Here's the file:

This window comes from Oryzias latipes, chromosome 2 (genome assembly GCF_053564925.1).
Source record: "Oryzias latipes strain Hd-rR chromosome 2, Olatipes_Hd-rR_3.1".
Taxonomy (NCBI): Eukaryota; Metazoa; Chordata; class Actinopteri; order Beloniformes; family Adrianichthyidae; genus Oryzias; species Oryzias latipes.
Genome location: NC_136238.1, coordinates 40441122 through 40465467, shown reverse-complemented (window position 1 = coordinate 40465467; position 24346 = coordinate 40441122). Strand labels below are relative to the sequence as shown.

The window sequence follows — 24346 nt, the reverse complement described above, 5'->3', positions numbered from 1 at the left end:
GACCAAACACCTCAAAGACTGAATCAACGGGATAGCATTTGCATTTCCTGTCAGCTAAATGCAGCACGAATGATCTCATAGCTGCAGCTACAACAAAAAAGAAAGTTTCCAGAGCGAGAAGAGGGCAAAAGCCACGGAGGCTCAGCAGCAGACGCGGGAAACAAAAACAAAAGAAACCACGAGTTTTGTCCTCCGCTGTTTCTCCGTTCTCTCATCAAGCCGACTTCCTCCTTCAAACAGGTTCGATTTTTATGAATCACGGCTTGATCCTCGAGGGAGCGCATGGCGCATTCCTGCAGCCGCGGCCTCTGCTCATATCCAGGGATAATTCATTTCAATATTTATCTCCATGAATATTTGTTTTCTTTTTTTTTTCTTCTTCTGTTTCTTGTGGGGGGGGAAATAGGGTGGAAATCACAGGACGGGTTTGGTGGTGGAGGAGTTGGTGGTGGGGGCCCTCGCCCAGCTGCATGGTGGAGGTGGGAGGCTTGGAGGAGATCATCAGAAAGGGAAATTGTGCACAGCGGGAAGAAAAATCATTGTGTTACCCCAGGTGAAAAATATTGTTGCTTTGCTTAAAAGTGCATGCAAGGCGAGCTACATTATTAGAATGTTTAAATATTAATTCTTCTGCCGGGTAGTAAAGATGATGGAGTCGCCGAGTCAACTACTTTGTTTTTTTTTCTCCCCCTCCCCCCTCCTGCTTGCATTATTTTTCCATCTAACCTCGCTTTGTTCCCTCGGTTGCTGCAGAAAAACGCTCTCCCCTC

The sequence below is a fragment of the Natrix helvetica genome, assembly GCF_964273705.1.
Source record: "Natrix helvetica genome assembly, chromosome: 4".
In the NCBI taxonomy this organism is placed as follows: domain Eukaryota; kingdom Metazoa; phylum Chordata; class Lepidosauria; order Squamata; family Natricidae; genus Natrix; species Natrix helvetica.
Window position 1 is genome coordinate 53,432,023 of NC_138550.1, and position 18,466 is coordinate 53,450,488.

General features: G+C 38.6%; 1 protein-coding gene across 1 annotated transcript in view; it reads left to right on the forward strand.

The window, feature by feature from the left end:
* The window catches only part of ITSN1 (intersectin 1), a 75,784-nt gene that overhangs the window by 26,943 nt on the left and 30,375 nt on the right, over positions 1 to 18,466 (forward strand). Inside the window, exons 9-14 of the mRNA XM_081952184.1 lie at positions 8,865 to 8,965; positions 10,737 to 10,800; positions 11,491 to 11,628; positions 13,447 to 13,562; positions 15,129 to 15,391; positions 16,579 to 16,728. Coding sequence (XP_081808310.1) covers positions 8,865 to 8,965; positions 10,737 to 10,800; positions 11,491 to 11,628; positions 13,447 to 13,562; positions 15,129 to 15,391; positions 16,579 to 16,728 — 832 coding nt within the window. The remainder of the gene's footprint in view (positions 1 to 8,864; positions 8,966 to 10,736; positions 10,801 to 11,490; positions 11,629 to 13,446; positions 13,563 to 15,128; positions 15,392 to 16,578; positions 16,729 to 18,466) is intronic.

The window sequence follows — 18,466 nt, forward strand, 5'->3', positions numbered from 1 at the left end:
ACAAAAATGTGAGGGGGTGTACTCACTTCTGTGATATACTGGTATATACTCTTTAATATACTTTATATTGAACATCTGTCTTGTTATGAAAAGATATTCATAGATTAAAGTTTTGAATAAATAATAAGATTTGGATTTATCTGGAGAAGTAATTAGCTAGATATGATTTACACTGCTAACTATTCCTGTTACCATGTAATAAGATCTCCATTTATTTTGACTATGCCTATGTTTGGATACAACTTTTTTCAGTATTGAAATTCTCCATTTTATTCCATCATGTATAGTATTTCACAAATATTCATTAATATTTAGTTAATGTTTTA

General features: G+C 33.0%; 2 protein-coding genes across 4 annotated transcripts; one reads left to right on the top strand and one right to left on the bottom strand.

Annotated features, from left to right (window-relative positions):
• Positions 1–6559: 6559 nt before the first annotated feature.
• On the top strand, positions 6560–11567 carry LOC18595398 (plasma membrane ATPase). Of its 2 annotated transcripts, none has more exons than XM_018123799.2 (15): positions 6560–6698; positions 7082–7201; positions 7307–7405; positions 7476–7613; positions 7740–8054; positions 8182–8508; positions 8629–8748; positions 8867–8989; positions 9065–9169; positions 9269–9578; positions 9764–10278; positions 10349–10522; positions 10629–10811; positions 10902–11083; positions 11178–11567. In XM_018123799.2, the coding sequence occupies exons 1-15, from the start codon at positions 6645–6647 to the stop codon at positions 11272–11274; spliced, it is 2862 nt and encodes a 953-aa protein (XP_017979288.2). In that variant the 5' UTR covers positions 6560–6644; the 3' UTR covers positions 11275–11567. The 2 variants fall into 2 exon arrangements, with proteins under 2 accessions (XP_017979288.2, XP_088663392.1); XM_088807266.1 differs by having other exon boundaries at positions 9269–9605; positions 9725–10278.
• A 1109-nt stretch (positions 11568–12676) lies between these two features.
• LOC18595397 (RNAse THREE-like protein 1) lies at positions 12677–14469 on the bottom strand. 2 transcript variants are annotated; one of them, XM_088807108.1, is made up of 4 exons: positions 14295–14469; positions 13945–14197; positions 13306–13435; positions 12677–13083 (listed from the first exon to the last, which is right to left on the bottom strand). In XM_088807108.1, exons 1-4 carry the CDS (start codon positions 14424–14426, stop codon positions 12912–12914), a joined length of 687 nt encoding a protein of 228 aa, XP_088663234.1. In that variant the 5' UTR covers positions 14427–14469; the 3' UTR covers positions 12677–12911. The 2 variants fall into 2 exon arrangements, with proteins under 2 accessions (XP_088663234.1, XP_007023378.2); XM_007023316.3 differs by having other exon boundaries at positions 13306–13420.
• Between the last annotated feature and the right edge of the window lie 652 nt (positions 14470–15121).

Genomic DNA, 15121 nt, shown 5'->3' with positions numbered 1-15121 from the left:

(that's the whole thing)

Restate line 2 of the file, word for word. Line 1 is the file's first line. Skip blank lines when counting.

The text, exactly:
Source record: "Oryzias latipes strain Hd-rR chromosome 2, Olatipes_Hd-rR_3.1".